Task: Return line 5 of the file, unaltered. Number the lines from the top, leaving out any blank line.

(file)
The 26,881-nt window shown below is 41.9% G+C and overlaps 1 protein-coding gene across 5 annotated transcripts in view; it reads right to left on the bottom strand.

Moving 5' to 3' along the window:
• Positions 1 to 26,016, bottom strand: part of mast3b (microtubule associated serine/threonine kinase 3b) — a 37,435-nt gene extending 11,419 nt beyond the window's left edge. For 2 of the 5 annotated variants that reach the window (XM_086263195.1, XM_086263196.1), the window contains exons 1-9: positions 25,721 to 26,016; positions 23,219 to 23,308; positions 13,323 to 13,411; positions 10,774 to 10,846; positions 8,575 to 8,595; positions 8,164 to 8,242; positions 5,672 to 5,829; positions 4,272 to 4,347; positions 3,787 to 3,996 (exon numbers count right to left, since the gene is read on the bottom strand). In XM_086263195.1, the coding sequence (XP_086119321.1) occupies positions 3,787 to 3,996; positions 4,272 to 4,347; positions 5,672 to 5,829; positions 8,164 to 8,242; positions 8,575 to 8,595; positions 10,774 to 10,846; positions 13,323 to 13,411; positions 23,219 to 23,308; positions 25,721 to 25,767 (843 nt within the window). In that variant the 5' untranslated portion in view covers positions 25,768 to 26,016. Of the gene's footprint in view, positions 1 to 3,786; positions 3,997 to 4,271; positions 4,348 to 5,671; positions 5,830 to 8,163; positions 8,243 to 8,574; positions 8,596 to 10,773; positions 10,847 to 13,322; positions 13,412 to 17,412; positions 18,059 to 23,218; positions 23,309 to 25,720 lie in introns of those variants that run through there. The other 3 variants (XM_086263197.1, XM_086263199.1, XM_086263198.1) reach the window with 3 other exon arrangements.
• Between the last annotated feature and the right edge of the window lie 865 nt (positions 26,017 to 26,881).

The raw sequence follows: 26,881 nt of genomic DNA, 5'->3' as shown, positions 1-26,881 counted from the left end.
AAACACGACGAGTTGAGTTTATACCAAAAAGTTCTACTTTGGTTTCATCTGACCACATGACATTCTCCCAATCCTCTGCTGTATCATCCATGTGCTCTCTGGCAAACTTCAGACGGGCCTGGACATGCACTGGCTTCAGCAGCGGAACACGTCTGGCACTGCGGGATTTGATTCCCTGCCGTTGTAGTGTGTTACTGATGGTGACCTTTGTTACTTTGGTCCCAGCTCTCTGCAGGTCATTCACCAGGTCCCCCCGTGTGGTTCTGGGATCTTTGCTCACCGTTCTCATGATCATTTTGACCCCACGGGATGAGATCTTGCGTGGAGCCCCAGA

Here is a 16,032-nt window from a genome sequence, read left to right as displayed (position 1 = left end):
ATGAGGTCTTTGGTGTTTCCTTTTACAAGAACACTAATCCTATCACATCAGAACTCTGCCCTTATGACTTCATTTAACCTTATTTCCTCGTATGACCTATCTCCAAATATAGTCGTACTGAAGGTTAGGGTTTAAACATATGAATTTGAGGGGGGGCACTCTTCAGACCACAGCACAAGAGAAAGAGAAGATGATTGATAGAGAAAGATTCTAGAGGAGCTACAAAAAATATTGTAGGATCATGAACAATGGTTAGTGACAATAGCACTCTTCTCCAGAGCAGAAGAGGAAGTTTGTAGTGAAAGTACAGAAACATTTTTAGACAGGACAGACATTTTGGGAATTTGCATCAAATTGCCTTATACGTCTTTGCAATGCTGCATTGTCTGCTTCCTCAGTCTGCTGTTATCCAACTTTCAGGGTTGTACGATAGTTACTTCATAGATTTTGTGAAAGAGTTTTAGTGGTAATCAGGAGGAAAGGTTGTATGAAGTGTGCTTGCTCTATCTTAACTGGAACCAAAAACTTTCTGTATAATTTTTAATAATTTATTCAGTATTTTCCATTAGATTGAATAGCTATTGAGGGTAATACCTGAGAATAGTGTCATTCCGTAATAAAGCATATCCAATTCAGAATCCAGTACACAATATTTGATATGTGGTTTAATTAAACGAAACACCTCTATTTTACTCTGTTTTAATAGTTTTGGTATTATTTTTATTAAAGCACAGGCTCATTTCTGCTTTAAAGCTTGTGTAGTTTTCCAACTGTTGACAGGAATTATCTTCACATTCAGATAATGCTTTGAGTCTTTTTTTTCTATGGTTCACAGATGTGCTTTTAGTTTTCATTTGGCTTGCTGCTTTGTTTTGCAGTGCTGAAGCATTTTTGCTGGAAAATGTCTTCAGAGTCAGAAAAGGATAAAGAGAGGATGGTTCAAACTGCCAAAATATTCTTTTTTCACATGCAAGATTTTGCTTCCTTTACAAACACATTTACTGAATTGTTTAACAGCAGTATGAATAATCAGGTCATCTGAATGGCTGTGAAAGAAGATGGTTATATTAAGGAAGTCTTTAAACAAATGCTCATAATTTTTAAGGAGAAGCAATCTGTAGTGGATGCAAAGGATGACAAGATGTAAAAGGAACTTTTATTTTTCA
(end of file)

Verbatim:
The raw sequence follows: 26,881 nt of genomic DNA, 5'->3' as shown, positions 1-26,881 counted from the left end.